Grants seek market-based reductions of Great Lakes pollution

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FILE - In this Aug. 3, 2014, file photo, an algae bloom covers Lake Erie near the City of Toledo water intake crib about 2.5 miles off the shore of Curtice, Ohio. Several environmental groups in Ohio and Michigan are suing the U.S. Environmental Protection Agency, saying the agency isn't doing enough to protect Lake Erie from toxic algae. The federal lawsuit filed Tuesday, April 25, 2017, said the EPA needs to step in and take action under the Clean Water Act. Algae blooms in the shallowest of the Great Lakes have fouled drinking water in recent years and are a threat to wildlife and water quality. (AP Photo/Haraz N. Ghanbari, File)

The federal government has awarded grants totaling more than $1.8 million for projects designed to reduce nutrient pollution that helps cause harmful algae blooms in the Great Lakes.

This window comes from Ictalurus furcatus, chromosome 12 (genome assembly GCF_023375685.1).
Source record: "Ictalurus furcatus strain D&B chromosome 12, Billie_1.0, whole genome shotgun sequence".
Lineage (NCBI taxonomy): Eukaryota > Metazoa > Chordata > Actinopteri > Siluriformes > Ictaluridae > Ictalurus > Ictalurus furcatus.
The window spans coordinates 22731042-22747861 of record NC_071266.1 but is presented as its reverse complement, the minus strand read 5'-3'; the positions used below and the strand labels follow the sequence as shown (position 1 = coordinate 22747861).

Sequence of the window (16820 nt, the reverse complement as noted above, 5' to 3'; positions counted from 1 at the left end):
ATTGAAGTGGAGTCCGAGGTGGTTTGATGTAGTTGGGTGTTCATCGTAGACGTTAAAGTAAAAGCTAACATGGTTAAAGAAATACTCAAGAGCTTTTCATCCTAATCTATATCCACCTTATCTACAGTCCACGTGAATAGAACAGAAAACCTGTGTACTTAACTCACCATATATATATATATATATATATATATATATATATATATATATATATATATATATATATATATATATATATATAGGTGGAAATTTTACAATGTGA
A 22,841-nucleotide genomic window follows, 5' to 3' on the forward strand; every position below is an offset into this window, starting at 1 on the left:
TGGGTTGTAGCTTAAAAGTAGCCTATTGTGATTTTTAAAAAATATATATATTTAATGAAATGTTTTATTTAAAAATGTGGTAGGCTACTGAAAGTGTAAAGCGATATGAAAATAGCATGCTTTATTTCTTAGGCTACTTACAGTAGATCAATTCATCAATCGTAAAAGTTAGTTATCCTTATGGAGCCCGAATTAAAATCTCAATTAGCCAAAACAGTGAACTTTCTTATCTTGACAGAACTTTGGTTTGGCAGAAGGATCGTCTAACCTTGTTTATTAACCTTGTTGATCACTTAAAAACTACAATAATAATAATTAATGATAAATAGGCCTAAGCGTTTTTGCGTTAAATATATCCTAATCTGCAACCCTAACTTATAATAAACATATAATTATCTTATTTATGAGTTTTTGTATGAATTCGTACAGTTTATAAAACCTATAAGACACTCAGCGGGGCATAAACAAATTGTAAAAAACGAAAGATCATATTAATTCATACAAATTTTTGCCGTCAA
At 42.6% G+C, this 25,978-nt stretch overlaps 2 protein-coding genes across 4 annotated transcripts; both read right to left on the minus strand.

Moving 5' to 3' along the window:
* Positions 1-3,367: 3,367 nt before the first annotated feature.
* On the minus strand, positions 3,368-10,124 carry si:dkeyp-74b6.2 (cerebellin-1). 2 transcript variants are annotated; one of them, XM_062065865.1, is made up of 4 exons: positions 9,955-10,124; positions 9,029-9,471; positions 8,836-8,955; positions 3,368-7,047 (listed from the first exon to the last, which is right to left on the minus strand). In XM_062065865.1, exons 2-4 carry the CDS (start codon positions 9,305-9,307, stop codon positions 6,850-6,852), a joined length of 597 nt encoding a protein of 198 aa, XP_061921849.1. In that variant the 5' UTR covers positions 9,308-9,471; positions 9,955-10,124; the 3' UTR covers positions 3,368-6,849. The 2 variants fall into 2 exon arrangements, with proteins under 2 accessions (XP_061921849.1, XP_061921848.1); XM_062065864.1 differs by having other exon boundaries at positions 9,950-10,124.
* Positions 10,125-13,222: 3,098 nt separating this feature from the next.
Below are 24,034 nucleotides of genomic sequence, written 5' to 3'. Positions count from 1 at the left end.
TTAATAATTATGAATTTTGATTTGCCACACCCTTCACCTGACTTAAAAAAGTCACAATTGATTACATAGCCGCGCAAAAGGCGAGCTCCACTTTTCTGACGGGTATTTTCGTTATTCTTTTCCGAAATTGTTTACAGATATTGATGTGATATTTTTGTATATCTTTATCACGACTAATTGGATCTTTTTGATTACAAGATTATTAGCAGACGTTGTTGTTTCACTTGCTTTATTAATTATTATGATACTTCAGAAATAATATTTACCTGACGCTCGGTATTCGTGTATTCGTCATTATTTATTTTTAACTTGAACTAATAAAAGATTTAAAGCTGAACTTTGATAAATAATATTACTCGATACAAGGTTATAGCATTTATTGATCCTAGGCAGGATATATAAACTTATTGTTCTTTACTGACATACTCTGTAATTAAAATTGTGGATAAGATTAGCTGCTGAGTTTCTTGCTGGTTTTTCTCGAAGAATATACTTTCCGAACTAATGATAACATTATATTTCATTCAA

The U.S. Environmental Protection Agency announced the grants Monday.

Regional administrator Kurt Thiede says the money is being divided among five organizations that will use market-based approaches for targeting runoff of nutrients such as phosphorus. The funding will come from the Great Lakes Restoration Initiative, a program that deals with some of the lakes’ most persistent environmental problems.

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